The onus is on the plaintiff to provide a well-drafted complaint that alleges factual support for its claims. “While a complaint attacked by a Rule 12(b)(6) motion to dismiss does not need detailed factual allegations, a plaintiff's obligation to provide the ‘grounds' of his ‘entitle[ment] to relief requires more than labels and conclusions, and a formulaic recitation of the elements of a cause of action will not do.” Twombly, 550 U.S. at 555 (alteration in original and internal citations omitted). The court need not accept unsupported inferences, Cal. Pub. Employees Ret. Sys. v. The Chubb Corp., 394 F.3d 126, 143 (3d Cir. 2004), nor legal conclusions cast as factual allegations, Twombly, 550 U.S. at 556. Legal conclusions without factual support are not entitled to the assumption of truth. See Ashcroft v. Iqbal, 556 U.S. 662, 678 (2009) (“Threadbare recitals of elements of a cause of action, supported by mere conclusory statements, do not” satisfy the requirements of Rule 8).

         Once the court winnows the conclusory allegations from those allegations supported by fact, which it accepts as true, the court must engage in a common sense review of the claim to determine whether it is plausible. This is a context-specific task, for which the court should be guided by its judicial experience. The court must dismiss the complaint if it fails to allege enough facts “to state a claim for relief that is plausible on its face.” Iqbal, 556 U.S. at 678 (quoting Twombly, 550 U.S. at 570). A “claim has facial plausibility when the plaintiff pleads factual content that allows the court to draw a reasonable inference that the defendant is liable for the misconduct alleged.” Iqbal, 556 U.S. at 678. The complaint that shows that the pleader is entitled to relief--or put another way, facially plausible--will survive a Rule 12(b)(6) motion. See Fed.R.Civ.P. 8(a)(2); Mayer v. Belichick, 605 F.3d 223, 229 (3d Cir. 2010).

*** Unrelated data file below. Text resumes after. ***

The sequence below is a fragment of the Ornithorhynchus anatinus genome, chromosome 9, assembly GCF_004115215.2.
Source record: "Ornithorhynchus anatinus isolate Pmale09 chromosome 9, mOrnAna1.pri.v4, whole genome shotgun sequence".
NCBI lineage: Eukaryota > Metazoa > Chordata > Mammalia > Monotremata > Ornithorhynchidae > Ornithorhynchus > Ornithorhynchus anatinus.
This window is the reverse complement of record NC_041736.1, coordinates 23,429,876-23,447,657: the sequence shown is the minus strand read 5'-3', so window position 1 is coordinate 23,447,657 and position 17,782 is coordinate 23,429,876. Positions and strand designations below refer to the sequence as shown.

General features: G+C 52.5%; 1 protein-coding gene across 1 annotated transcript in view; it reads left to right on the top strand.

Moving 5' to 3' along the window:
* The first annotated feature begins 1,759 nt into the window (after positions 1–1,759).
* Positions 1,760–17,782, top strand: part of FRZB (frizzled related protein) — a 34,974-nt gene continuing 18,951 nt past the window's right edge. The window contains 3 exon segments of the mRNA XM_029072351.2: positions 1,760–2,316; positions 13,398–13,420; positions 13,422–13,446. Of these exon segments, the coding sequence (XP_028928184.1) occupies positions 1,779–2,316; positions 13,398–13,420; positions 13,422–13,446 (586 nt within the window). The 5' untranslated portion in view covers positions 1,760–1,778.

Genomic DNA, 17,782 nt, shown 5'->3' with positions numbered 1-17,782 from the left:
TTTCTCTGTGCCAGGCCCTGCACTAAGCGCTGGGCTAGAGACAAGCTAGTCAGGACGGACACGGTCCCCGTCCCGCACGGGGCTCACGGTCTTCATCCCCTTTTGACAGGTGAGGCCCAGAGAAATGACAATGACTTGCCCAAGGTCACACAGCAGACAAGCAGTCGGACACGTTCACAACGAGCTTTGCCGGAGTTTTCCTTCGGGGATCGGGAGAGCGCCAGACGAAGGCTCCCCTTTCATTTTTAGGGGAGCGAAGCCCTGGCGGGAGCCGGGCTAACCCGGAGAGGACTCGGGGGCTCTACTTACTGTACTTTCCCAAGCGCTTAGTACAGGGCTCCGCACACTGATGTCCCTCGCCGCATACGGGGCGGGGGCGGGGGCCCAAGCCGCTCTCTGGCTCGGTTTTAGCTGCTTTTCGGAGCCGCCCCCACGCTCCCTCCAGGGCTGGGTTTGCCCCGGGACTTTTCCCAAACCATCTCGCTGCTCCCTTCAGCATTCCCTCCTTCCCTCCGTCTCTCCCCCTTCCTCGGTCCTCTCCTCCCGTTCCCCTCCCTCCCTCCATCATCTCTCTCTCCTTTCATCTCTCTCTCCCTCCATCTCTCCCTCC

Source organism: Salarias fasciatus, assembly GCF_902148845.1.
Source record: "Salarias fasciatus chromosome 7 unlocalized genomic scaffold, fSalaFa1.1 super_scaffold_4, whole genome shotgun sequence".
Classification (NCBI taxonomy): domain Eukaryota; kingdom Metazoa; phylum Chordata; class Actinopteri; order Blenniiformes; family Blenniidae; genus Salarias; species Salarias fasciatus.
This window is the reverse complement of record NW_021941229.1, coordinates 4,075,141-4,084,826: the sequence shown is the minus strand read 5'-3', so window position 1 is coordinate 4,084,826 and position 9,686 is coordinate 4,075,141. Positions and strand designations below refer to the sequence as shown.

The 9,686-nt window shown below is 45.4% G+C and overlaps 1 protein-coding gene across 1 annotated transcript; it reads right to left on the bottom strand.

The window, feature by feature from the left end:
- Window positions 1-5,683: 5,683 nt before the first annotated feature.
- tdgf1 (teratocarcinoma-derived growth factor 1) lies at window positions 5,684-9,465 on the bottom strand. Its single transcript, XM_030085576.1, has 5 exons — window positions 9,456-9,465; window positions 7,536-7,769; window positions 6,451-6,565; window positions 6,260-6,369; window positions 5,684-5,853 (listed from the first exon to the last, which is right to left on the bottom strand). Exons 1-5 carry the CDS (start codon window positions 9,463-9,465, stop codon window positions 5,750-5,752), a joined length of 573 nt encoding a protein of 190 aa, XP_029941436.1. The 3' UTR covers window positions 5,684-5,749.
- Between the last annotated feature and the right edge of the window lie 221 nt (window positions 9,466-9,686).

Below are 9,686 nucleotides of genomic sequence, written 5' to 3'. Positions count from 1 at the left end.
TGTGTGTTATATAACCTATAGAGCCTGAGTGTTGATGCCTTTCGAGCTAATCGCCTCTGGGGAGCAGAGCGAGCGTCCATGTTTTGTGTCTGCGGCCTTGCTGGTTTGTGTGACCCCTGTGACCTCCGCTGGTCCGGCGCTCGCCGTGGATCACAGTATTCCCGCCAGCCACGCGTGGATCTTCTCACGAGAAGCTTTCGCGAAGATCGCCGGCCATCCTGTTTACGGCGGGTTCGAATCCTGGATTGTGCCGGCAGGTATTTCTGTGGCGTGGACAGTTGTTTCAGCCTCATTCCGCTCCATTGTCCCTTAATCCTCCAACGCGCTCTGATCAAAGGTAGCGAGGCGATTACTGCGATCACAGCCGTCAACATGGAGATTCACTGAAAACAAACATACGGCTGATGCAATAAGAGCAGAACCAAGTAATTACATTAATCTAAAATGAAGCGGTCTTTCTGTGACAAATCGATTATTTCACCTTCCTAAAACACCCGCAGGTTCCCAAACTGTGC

III. Discussion

         Moving Defendants Cumberland County and John Berry seek the dismissal of the claims against them based on Plaintiff's alleged failure to exhaust her administrative remedies. See ECF Nos. 18-1, 21.

         The exhaustion of administrative remedies is a mandatory prerequisite to any prisoner's filing of a civil rights action regarding prison conditions. 42 U.S.C. § 1997e(a); Woodford v. Ngo, 548 U.S. 81, 85 (2006) (citing Booth v. Churner, 532 U.S. 731, 739 (2001)). The PLRA's exhaustion requirement, however, does not apply when the plaintiff is not incarcerated. See, e.g., Ahmed v. Dragovich, 297 F.3d 201, 210 n.10 (3d Cir. 2002) (“We note that every court of appeals to have considered the issue has held that the PLRA does not apply to actions filed by former prisoners”); Abdul-Akbar v. McKelvie, 239 F.3d 307, 314 (3d Cir.) (en banc) (noting that the PLRA exhaustion requirement applies “only if the plaintiff is a prisoner at the time of filing.”); Doe v. Washington Cty., 150 F.3d 920, 924 (8th Cir. 1998). A plaintiff's status as a prisoner for the purposes of the PLRA is judged as of the time she files her complaint. See Defreitas v. Montgomery Cty. Corr. Facility, 525 Fed.Appx. 170, 176 (3d Cir. 2013).

         Here, it appears that Plaintiff was not incarcerated when she filed the Complaint. See ECF No. 1 at 1. As such, Plaintiff had no obligation to exhaust her administrative remedies prior to bringing the instant ...